Thursday, July 16, 2020

It's Time to Replace the California Bar Exam

This op-ed originally appeared in the July 16, 2020 edition of The Recorder. Read the entire published op-ed here.

By Professor Susan Smith Bakhshian

A fair bar exam cannot be administered today. The State Bar and the California Supreme Court have spent months unsuccessfully searching for a way to offer the bar exam. This must stop. When all of the options are carefully evaluated and no workable solutions exist, it is time to move into the modern age and chart a new path -- one without an exam. The focus on an exam to the exclusion of all other solutions has left California with no plan at all.

Law schools and their graduates have waited patiently hoping for an announcement that would be more thoughtful and workable than some of the jurisdictions who rushed their plans and later had to change course. But the delays continue and no plan emerges for California. Meanwhile, graduates do not have unlimited money to support themselves, or unlimited time to wait for their licensing process to be complete.

The lack of leadership by the California Supreme Court and the California State Bar is an embarrassment. To insist upon a licensing exam that has been under attack for years is indefensible as a pandemic rages on. No one has produced any data to support the notion that somehow a high stakes licensing exam leads to better attorneys. No one has suggested a way to offer an exam without serious health risks. Yet the State Bar and the Supreme Court remain steadfast in their commitment to an exam.

The bar exam is antiquated. The California Bar Exam has not been thoughtfully evaluated or assessed for decades. Yet much has changed for attorneys during that time. While the State Bar is currently analyzing survey data it collected from practicing lawyers, the middle of a pandemic is not the time for subtle changes. The bar exam needs major surgery, not a Band-Aid.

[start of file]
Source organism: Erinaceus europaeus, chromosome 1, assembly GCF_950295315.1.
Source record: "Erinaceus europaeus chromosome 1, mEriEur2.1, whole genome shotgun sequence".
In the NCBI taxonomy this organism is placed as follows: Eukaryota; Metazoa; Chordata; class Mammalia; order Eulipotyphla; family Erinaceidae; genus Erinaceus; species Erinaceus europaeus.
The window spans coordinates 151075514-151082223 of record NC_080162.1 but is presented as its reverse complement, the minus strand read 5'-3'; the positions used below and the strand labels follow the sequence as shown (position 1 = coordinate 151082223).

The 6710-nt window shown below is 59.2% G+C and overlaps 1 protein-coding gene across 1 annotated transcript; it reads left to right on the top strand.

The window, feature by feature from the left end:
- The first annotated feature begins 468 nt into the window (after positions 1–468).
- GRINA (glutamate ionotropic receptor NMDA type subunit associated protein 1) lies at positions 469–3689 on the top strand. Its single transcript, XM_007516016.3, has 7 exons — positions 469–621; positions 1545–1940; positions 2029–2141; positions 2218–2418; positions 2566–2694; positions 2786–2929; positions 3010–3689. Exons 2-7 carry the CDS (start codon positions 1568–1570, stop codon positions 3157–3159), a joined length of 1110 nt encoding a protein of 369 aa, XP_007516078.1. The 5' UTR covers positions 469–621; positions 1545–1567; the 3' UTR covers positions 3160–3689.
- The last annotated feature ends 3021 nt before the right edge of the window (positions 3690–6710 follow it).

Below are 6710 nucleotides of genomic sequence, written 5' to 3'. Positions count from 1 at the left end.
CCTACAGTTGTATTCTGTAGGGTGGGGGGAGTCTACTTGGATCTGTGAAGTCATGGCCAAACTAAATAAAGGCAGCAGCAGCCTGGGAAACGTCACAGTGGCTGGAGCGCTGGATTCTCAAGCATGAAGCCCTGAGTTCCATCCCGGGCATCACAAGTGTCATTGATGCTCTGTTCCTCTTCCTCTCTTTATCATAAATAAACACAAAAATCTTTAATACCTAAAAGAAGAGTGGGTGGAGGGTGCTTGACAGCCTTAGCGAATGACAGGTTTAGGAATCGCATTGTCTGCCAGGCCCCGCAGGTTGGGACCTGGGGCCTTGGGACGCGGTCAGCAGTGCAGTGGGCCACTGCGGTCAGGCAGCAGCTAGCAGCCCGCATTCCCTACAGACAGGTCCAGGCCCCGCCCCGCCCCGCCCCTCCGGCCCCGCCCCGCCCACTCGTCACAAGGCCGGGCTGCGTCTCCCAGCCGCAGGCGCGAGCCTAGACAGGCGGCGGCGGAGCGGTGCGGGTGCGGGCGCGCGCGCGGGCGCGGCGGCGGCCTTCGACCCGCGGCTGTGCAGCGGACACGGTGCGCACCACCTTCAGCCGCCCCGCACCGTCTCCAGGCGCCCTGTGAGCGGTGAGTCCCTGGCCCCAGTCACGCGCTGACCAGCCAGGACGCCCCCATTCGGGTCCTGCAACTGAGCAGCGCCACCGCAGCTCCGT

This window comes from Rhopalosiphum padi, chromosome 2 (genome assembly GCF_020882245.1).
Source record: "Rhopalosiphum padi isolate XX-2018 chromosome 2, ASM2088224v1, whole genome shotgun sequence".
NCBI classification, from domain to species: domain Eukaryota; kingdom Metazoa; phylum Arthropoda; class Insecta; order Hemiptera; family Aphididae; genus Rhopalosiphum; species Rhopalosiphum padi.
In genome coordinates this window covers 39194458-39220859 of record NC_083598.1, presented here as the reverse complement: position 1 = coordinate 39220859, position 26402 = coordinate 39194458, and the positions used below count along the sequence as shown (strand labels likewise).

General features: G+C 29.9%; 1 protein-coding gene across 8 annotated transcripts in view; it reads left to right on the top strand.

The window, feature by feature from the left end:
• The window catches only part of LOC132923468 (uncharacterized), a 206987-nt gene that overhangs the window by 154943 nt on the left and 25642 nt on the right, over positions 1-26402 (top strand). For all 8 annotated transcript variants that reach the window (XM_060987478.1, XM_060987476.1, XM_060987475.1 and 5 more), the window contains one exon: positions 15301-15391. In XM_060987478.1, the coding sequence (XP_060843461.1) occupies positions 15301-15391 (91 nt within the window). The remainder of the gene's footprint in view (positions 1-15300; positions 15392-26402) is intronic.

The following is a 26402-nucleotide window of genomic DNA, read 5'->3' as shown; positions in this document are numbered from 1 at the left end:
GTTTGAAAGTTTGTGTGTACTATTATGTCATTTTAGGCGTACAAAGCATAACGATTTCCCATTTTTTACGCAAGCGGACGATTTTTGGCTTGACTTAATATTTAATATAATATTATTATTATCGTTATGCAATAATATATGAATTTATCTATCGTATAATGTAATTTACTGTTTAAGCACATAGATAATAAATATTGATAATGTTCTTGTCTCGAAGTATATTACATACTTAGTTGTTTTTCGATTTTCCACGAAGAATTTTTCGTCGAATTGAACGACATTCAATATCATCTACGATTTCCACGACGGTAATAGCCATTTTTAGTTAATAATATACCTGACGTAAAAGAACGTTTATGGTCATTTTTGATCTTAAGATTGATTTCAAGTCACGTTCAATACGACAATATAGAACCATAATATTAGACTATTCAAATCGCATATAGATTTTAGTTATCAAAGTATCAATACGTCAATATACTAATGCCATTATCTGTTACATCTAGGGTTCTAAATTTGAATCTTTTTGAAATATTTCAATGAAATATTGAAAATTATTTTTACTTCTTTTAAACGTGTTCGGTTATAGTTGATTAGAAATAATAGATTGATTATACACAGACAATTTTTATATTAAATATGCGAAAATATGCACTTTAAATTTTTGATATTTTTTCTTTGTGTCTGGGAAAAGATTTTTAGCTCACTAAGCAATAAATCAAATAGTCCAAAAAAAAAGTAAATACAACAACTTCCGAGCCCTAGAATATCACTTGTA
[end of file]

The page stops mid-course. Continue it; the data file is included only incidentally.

The bar exam promises much and delivers little. A licensing exam does nothing to ferret out the corrupt or impaired attorneys who cannot serve their clients. A robust moral character process, effective diversion programs, and a fair discipline system are better solutions for those problems.

The bar exam is effective at keeping attorneys out for no good reason. It is time to replace it with something that works. Today is a time of great social change. That should include a fair process to license lawyers without clinging to an exam that cannot be administered safely or fairly. The California Bar Examination needs to be replaced.

The solutions are not simple, but they are plentiful. Young lawyers need supervision and mentoring far more than they need months of studying followed by a high stakes exam. A diploma privilege with supervision requirements is one solution. Law students have much more experience today – everything from prosecuting certain crimes as a certified law clerk or representing clients in law school clinics. Supervising students works. This could be a model for supervising recent law school graduates. Law schools are willing to step up and provide a bridge from graduation to practice.

Alternatively, the exam could be administered in phases during law school with multiple opportunities to demonstrate basic skills that are relevant today. Law schools could be required to provide additional training and courses for students who are low performing. The medical profession’s residency model could be adapted to law. The continuing legal education requirements could be expanded and transformed.

The energy being wasted on attempting to give an exam during a pandemic should be funneled into investigating any of these alternatives.

And finally, but most importantly, the bar exam is part of the pipeline that keeps the legal profession from diversifying. Standardized testing has a history of preserving the status quo. Bar examiners at the national and state levels can keep trying to explain away the statistics as something other than bias, but students of color face an exam with additional hurdles. It is time we recognize that for what it is and put an end to it.

Whether the exam is replaced temporarily or permanently need not be addressed now. The Court and the State Bar are about to squander a perfect opportunity. A trial run to determine whether supervised practice or diploma privileges with conditions, or any number of other solutions would allow California to lead with innovative ideas. If the new solution fails, it can be retooled when the pandemic ends. If the new solution is a success, then California opens the door to better practices.

Susan Smith Bakhshian is a professor at LMU Loyola Law School, where she is Director of Bar Programs. She is the author of “Clearing the Last Hurdle: Mapping Success on the California Bar Exam.”

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